How RFID Enables Sustainable Forrest Management, Accurate Apricot Harvesting and Food Safety
We’ve all heard of e-commerce, e-learning and e-pharma - but e-agriculture? E-Agriculture is a relatively new term that is used to describe the application of information and communication technologies across all aspects of agriculture related industries including crop cultivation, water management and harvesting - to post harvesting activities like processing, food transportation, packaging, preservation, quality management and storage.
In a previous post, we discussed how ThingMagic partner Harvest Tec is integrating RFID into hay baling machines to improve the quality of hay for livestock consumption and to increase its market value. Here are a few more e-agriculture examples:
Tree rings tell the life story of a tree. For each year a tree ages, another ring adds itself to the inside of the trunk. Analyzing tree rings can provide information about the age of the tree, what the climate was like during its life, if it was damaged in any way and if it encountered drought conditions. Taking a step beyond dendrochronology (the science of studying tree rings to date past events), RFID is being used by commercial growers to collect data about the lineage of trees for planting, harvesting and sales purposes.
Hawaiian Legacy Hardwoods (HLH) is one company implementing RFID for these purposes. Situated on Mauna Kea, a dormant volcano in Hawaii, HLH raises koa trees for furniture building. The trees begin their life in biodegradable pots in a nursery with a corresponding RFID tag placed in the soil. Each RFID tag stores data about a tree’s lineage which is referenced at the time of planting in order to maintain a diversified and healthy forest. At planting, a second RFID tag is placed in the soil next to the tree, raised high enough to be read from a distance of ten feet. As the trees age, the tags are updated to include fertilization records and other growth related information. Each field of trees is also mapped out according to latitude and longitude coordinates and the GPS location of each tree is stored on the tag as well. Handheld RFID readers are used to acquire data from the trees which is periodically uploaded to HLH business systems. At the time of harvesting, investors interested in purchasing koa tree timber are presented with each tree's lineage and growth data to help with their purchase decisions.
An Apricot Grower In The Know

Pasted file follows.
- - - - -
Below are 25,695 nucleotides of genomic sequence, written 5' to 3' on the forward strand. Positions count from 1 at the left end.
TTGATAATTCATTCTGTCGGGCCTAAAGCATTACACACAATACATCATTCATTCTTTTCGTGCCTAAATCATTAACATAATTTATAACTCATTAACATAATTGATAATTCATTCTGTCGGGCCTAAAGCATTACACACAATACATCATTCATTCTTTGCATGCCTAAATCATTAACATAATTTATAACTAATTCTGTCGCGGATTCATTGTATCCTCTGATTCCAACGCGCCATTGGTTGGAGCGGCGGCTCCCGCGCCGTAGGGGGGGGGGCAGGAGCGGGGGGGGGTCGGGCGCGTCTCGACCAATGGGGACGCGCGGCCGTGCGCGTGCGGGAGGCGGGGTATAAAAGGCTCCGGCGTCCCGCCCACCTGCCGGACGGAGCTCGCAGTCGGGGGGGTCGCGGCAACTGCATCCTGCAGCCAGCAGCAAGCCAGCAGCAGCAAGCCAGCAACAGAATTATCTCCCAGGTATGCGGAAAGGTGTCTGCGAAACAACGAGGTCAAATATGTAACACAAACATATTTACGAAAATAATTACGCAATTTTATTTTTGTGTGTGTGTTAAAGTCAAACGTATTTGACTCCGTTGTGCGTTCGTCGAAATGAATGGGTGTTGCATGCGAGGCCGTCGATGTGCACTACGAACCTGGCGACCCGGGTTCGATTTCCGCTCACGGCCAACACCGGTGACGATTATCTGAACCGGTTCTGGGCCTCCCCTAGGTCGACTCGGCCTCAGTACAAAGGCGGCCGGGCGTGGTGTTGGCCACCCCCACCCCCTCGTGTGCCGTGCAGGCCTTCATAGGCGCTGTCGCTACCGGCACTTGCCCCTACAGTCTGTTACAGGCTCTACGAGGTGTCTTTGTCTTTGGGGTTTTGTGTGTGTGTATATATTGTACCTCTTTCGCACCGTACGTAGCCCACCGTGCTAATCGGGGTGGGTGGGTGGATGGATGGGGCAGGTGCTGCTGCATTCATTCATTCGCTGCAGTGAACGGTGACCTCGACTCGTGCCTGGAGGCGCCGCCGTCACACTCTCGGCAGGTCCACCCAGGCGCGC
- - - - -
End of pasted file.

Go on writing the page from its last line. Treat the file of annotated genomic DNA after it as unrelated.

Qew Orchards in Tasmania is one of the largest apricot orchards in the southern hemisphere. To improve how they manage their commission-based picking process they’ve turned to RFID to track each picker’s daily progress. Replacing an inefficient and cumbersome paper-based system with an RFID solution, Qew Orchards now issues employees an RFID-enabled picker card and RFID crate tags. The ruggedized credit card sized tags are associated with the picker ID card at the beginning of each day. When crates full of apricots are moved onto an RFID-enabled scale, the crate number and picker productivity is tallied and sent off to payroll. With this system, pickers are guaranteed to receive compensation for each crate they turn in.
As noted in a previous post titled Addressing Food Safety Issues with RFID, we pointed out how there is an incredible opportunity, if not a responsibility, for growers, distributors and retailers to expand their use of technology, not just to enhance efficiencies, but to create value for their customers in ways that promote health and safety. One such system is being developed by the University of Arizona's School of Plant Sciences. The system uses RFID and GPS to allow farmers and retailers to trace lettuce through the supply chain while offering farmers a better view into the productivity of their fields. Beyond the use of RFID and other communication technologies to drive efficiencies into the produce supply chain, just think about how this type of system could help prevent outbreaks of E. coli and food safety concerns.
If you have an e-agriculture success story or project that could benefit from RFID, please let us know.
(image source: yellowpages.com)